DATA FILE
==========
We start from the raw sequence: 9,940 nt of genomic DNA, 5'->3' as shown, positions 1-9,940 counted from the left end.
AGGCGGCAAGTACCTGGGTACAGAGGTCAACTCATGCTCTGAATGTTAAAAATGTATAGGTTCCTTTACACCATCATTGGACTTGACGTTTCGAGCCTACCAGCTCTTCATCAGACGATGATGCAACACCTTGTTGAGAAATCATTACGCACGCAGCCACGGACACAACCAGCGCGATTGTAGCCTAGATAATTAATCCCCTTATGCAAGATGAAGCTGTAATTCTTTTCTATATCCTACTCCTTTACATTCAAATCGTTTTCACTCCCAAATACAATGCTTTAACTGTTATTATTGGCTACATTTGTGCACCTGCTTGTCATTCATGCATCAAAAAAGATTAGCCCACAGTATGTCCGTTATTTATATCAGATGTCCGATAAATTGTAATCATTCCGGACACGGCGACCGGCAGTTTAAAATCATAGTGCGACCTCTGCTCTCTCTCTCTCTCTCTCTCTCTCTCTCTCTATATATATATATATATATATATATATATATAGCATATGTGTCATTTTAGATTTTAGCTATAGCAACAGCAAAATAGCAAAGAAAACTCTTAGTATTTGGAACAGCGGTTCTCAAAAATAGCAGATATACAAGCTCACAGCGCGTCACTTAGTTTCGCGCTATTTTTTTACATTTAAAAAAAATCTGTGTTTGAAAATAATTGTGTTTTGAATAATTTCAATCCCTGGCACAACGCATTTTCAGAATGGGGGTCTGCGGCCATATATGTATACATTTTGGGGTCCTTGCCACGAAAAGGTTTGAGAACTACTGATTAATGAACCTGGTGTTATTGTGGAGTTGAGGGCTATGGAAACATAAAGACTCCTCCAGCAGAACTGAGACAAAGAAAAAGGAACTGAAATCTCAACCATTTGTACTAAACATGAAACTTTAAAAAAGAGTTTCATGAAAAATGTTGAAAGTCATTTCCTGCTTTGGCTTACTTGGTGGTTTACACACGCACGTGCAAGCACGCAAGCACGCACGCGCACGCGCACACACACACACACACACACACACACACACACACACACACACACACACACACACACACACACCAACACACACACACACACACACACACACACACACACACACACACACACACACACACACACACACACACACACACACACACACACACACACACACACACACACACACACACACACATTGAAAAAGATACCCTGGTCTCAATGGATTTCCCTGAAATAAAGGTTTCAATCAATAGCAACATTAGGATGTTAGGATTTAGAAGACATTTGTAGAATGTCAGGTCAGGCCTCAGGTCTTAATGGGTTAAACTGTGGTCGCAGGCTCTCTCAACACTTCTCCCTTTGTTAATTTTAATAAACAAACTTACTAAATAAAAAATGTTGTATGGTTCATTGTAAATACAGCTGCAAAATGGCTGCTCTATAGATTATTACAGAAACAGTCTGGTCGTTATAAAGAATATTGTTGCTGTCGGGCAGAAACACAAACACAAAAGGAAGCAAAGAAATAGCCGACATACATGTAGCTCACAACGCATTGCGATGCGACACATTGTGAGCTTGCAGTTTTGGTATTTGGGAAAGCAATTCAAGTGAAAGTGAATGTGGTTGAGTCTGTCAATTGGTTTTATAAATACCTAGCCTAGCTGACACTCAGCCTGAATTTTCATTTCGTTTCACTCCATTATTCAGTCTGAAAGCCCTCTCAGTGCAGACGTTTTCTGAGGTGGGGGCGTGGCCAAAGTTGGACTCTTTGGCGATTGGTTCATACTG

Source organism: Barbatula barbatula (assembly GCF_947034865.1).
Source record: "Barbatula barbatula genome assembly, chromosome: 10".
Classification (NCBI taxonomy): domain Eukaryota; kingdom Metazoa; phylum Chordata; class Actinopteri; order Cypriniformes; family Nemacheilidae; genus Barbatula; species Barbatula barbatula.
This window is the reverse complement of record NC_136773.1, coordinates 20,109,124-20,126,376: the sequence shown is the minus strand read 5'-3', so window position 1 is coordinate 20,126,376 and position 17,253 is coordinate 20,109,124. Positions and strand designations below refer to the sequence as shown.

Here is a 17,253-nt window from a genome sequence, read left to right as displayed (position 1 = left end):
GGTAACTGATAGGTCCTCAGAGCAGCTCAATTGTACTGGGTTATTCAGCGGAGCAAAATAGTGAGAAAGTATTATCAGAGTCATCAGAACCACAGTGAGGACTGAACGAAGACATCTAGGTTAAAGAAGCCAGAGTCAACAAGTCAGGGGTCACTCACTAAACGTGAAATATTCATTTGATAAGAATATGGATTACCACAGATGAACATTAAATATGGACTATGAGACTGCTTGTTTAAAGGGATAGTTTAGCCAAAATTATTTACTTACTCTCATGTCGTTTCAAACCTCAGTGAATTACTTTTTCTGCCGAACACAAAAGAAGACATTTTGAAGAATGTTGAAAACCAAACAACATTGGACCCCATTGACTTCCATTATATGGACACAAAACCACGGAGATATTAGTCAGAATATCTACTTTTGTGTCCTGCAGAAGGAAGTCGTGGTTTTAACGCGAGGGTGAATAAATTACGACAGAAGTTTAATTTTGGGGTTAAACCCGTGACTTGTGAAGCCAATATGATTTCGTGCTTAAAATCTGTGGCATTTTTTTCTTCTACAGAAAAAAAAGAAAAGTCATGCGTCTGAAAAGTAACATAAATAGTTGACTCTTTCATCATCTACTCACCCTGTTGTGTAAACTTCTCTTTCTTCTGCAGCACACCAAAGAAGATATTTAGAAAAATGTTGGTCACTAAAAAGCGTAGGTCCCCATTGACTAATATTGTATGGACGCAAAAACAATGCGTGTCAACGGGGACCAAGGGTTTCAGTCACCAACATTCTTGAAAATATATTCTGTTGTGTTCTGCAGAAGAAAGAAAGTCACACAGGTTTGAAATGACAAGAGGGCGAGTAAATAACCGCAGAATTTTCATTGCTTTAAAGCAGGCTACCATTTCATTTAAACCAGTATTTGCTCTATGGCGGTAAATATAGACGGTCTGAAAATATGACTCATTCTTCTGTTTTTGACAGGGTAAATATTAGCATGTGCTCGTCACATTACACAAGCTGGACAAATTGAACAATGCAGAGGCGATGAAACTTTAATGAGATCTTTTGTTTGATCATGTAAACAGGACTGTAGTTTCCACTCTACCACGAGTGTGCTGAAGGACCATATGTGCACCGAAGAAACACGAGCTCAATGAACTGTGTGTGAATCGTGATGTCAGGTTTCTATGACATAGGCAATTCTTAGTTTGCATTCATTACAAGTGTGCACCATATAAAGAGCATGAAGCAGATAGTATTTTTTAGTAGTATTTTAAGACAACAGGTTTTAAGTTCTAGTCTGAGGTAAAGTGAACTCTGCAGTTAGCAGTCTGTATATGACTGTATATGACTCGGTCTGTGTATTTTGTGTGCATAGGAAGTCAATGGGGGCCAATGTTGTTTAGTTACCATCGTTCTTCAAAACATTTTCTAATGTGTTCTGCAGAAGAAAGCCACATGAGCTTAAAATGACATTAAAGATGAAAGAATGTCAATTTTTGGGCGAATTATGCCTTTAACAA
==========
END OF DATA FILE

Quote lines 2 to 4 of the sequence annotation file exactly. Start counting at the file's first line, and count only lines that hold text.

AGGCGGCAAGTACCTGGGTACAGAGGTCAACTCATGCTCTGAATGTTAAAAATGTATAGGTTCCTTTACACCATCATTGGACTTGACGTTTCGAGCCTACCAGCTCTTCATCAGACGATGATGCAACACCTTGTTGAGAAATCATTACGCACGCAGCCACGGACACAACCAGCGCGATTGTAGCCTAGATAATTAATCCCCTTATGCAAGATGAAGCTGTAATTCTTTTCTATATCCTACTCCTTTACATTCAAATCGTTTTCACTCCCAAATACAATGCTTTAACTGTTATTATTGGCTACATTTGTGCACCTGCTTGTCATTCATGCATCAAAAAAGATTAGCCCACAGTATGTCCGTTATTTATATCAGATGTCCGATAAATTGTAATCATTCCGGACACGGCGACCGGCAGTTTAAAATCATAGTGCGACCTCTGCTCTCTCTCTCTCTCTCTCTCTCTCTCTCTCTATATATATATATATATATATATATATATATAGCATATGTGTCATTTTAGATTTTAGCTATAGCAACAGCAAAATAGCAAAGAAAACTCTTAGTATTTGGAACAGCGGTTCTCAAAAATAGCAGATATACAAGCTCACAGCGCGTCACTTAGTTTCGCGCTATTTTTTTACATTTAAAAAAAATCTGTGTTTGAAAATAATTGTGTTTTGAATAATTTCAATCCCTGGCACAACGCATTTTCAGAATGGGGGTCTGCGGCCATATATGTATACATTTTGGGGTCCTTGCCACGAAAAGGTTTGAGAACTACTGATTAATGAACCTGGTGTTATTGTGGAGTTGAGGGCTATGGAAACATAAAGACTCCTCCAGCAGAACTGAGACAAAGAAAAAGGAACTGAAATCTCAACCATTTGTACTAAACATGAAACTTTAAAAAAGAGTTTCATGAAAAATGTTGAAAGTCATTTCCTGCTTTGGCTTACTTGGTGGTTTACACACGCACGTGCAAGCACGCAAGCACGCACGCGCACGCGCACACACACACACACACACACACACACACACACACACACACACACACACACACACACACACACCAACACACACACACACACACACACACACACACACACACACACACACACACACACACACACACACACACACACACACACACACACACACACACACACACACACACACACACACACATTGAAAAAGATACCCTGGTCTCAATGGATTTCCCTGAAATAAAGGTTTCAATCAATAGCAACATTAGGATGTTAGGATTTAGAAGACATTTGTAGAATGTCAGGTCAGGCCTCAGGTCTTAATGGGTTAAACTGTGGTCGCAGGCTCTCTCAACACTTCTCCCTTTGTTAATTTTAATAAACAAACTTACTAAATAAAAAATGTTGTATGGTTCATTGTAAATACAGCTGCAAAATGGCTGCTCTATAGATTATTACAGAAACAGTCTGGTCGTTATAAAGAATATTGTTGCTGTCGGGCAGAAACACAAACACAAAAGGAAGCAAAGAAATAGCCGACATACATGTAGCTCACAACGCATTGCGATGCGACACATTGTGAGCTTGCAGTTTTGGTATTTGGGAAAGCAATTCAAGTGAAAGTGAATGTGGTTGAGTCTGTCAATTGGTTTTATAAATACCTAGCCTAGCTGACACTCAGCCTGAATTTTCATTTCGTTTCACTCCATTATTCAGTCTGAAAGCCCTCTCAGTGCAGACGTTTTCTGAGGTGGGGGCGTGGCCAAAGTTGGACTCTTTGGCGATTGGTTCATACTG

Source organism: Barbatula barbatula (assembly GCF_947034865.1).
Source record: "Barbatula barbatula genome assembly, chromosome: 10".